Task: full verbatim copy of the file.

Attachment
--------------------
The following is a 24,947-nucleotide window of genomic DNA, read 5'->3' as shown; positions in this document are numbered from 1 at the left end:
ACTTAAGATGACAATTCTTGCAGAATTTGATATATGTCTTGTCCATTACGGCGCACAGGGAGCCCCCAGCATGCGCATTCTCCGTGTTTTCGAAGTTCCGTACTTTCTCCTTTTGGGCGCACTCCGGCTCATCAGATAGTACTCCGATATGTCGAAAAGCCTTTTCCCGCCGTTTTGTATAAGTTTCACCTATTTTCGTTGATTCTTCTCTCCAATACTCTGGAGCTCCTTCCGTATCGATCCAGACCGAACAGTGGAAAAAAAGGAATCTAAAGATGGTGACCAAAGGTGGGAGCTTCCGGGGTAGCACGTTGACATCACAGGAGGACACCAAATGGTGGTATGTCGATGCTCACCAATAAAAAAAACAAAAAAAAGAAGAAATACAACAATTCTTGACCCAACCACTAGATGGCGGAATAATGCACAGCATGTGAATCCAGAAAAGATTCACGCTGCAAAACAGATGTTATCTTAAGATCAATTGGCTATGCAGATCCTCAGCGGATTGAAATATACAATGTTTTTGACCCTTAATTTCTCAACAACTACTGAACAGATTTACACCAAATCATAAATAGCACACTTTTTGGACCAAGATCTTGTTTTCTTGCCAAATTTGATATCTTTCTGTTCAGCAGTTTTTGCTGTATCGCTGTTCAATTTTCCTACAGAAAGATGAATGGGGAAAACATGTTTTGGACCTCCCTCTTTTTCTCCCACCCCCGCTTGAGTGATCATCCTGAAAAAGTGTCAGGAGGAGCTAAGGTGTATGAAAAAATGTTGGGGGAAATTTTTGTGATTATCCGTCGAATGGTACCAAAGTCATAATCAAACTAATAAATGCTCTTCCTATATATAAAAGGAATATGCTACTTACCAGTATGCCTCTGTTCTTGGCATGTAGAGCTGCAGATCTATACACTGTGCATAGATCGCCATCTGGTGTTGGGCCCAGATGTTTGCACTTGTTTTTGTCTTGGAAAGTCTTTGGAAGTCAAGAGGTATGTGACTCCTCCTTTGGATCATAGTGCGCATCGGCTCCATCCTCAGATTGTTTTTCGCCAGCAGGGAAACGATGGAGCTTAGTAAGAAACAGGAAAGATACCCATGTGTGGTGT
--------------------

The following is a 24,947-nucleotide window of genomic DNA, read 5'->3' as shown; positions in this document are numbered from 1 at the left end:
ACTTAAGATGACAATTCTTGCAGAATTTGATATATGTCTTGTCCATTACGGCGCACAGGGAGCCCCCAGCATGCGCATTCTCCGTGTTTTCGAAGTTCCGTACTTTCTCCTTTTGGGCGCACTCCGGCTCATCAGATAGTACTCCGATATGTCGAAAAGCCTTTTCCCGCCGTTTTGTATAAGTTTCACCTATTTTCGTTGATTCTTCTCTCCAATACTCTGGAGCTCCTTCCGTATCGATCCAGACCGAACAGTGGAAAAAAAGGAATCTAAAGATGGTGACCAAAGGTGGGAGCTTCCGGGGTAGCACGTTGACATCACAGGAGGACACCAAATGGTGGTATGTCGATGCTCACCAATAAAAAAAACAAAAAAAAGAAGAAATACAACAATTCTTGACCCAACCACTAGATGGCGGAATAATGCACAGCATGTGAATCCAGAAAAGATTCACGCTGCAAAACAGATGTTATCTTAAGATCAATTGGCTATGCAGATCCTCAGCGGATTGAAATATACAATGTTTTTGACCCTTAATTTCTCAACAACTACTGAACAGATTTACACCAAATCATAAATAGCACACTTTTTGGACCAAGATCTTGTTTTCTTGCCAAATTTGATATCTTTCTGTTCAGCAGTTTTTGCTGTATCGCTGTTCAATTTTCCTACAGAAAGATGAATGGGGAAAACATGTTTTGGACCTCCCTCTTTTTCTCCCACCCCCGCTTGAGTGATCATCCTGAAAAAGTGTCAGGAGGAGCTAAGGTGTATGAAAAAATGTTGGGGGAAATTTTTGTGATTATCCGTCGAATGGTACCAAAGTCATAATCAAACTAATAAATGCTCTTCCTATATATAAAAGGAATATGCTACTTACCAGTATGCCTCTGTTCTTGGCATGTAGAGCTGCAGATCTATACACTGTGCATAGATCGCCATCTGGTGTTGGGCCCAGATGTTTGCACTTGTTTTTGTCTTGGAAAGTCTTTGGAAGTCAAGAGGTATGTGACTCCTCCTTTGGATCATAGTGCGCATCGGCTCCATCCTCAGATTGTTTTTCGCCAGCAGGGAAACGATGGAGCTTAGTAAGAAACAGGAAAGATACCCATGTGTGGTGT